Thursday 13 August saw Jo Cheung, Dee Sehdeva and me sprinting through Manchester Airport trying to catch our flight to Reykjavik. The sprint was caused by the extraordinary lengthy queue at the Easyjet checkin, not due to any tardiness on our part. No duty free, no breakfast. A shocking start to our trip! Luckily bacon rolls were served on the flight.
We landed in Reykjavik to temperatures of 7 degrees and pouring rain. Oh, and it was a bit misty too – perfect Icelandic summer weather. Leaving our hefty bags at the bus station we took a walk round the rainy small city. Our hostel, Hlemma Square was prebooked, but was not available til 3pm, so we took advantage of coffee, cakes and WiFi in a lovely cafe (thanks to Dee). Settling into the hostel we packed our rucksacks ready for our exciting trek, and made the acquaintance of Kaspar, with whom we were destined to share much of our trip. His first suggestion of taking the bus to the bus station the next morning was greeted with scorn (Jo), and delight (Sue).
Day One started well with the bus taking us to the bus station on time, and off we set for Landmannalauger. A four hour bus trip started on tarmac roads, then spent two hours bouncing along muddy, rocky tracks and crossing rivers the direct route. Did I mention the rain? Bucketing it down is an understatement. The forecast was horrendous, and the reality worse. Upon arrival at Landmannalauger we were advised that noone was able to start the trek due to the adverse weather, with blizzards and white-out conditions on the approach to the first hut. Best mate Kaspar was lucky to bag a space in the hut at the starting point. We three were dispatched on a three hour bus trip to Selfoss, the nearest civilisation. The friendly bus driver rang a hostel there and secured us a posh three bedded bedroom. Very disappointed, but feeling we had no choice but to heed the advice given by the authorities. One blessing was that I had purchased hiking passes, so we had no additional bus fares to find. We sat in the spacious hostel kitchen eating our rehydrated meals whilst all around us delicious food was being prepared. At least our packs were now a bit lighter.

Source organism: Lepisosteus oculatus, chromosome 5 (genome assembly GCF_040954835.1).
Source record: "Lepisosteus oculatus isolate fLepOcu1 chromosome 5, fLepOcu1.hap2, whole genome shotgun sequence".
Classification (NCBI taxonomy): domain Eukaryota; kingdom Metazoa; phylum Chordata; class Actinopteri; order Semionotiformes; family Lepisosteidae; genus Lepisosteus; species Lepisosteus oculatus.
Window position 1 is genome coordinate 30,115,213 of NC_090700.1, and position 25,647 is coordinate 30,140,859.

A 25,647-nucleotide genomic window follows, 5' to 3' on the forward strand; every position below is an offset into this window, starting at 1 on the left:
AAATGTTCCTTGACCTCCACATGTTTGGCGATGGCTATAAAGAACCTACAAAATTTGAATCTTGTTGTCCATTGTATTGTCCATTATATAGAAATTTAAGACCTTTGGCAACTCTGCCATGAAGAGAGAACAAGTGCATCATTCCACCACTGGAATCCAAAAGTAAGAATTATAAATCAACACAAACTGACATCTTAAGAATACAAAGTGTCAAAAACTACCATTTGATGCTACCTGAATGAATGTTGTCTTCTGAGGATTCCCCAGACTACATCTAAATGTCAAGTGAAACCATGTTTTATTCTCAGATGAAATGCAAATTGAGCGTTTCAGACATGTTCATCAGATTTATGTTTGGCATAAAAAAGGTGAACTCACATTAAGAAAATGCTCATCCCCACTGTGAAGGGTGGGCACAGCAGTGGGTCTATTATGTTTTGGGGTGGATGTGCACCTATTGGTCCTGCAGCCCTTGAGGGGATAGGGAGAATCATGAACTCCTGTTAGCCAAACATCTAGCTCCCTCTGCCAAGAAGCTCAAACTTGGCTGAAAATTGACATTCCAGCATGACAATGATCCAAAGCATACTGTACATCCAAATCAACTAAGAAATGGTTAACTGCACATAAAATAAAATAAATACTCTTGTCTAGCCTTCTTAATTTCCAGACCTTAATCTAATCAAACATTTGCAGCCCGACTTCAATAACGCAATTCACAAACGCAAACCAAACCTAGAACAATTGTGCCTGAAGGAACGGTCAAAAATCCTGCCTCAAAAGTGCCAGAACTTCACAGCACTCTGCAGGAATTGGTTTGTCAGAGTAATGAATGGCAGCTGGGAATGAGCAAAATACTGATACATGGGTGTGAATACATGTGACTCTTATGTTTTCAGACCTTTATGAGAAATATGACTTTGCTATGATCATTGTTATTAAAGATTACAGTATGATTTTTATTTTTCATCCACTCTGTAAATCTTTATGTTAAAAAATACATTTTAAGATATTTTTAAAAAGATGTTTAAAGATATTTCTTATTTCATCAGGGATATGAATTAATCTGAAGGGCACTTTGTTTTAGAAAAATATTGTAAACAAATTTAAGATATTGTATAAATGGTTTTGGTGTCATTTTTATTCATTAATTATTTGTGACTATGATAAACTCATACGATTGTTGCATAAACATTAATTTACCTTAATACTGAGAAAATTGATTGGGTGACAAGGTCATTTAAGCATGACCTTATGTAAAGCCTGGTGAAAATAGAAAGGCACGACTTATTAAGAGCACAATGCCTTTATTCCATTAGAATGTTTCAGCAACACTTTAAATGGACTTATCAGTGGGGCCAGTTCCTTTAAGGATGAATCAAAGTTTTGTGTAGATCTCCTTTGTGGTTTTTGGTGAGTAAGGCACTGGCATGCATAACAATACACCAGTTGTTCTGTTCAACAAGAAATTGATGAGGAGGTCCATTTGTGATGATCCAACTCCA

Day Two felt like déjà-vu. On the bus for three and a half hours, more muddy tracks and deeper wider rivers. The bus delivered us to the Altavatn hut, so to alleviate our guilt at not having walked there we set off for a couple of hours of mooching off in the general direction from whence we should have come. To our surprise we met Kaspar coming to camp at the hut. He confirmed that conditions on the path from Landmannalauger were very difficult. Naturally it was raining, so we returned to the hut where fortified with hot chocolate (more lightening of the load), I settled to read my very thin paperback. Jo and Dee, being made of sterner stuff, and having no paperback went off out into the drizzle. They found a small peak to ascend, and returned happier, but wetter as the torrents had descended. Early to bed, we were excited to actually start our walk the next day.
Day Three dawned very wet, but not deterred we set off at a cracking pace to find our first river crossing. After watching the party in front to see exactly which items of clothing we needed to remove, it was down to our underwear, boots tied onto our sacs. Iceland has many geo-thermal waters – this was not one of them. It was freezing. A quick dry off, and off to find the next, much wider, and if possible, even colder river. Just in case you were wondering, it was stair rods at this point. We decided to find different words to identify each type of rain, drizzle, mizzle, tinkling, pouring, spitting, spotting – I’m sure you get the picture. The terrain was now a lava desert, very flat with interesting rock formations and mossy mountains whose emerald colour contrasted with the black dust underfoot. Route-finding was no problem as the track was way-marked by small wooden posts. After 4 hours 45 minutes I arrived at Emstrur huts (I had run ahead to ensure the following walkers who were gaining on us DID NOT PASS US). We were feeling very pleased with ourselves to have beaten the guide time of 6/7 hours. It boded well for the following day, which was a double.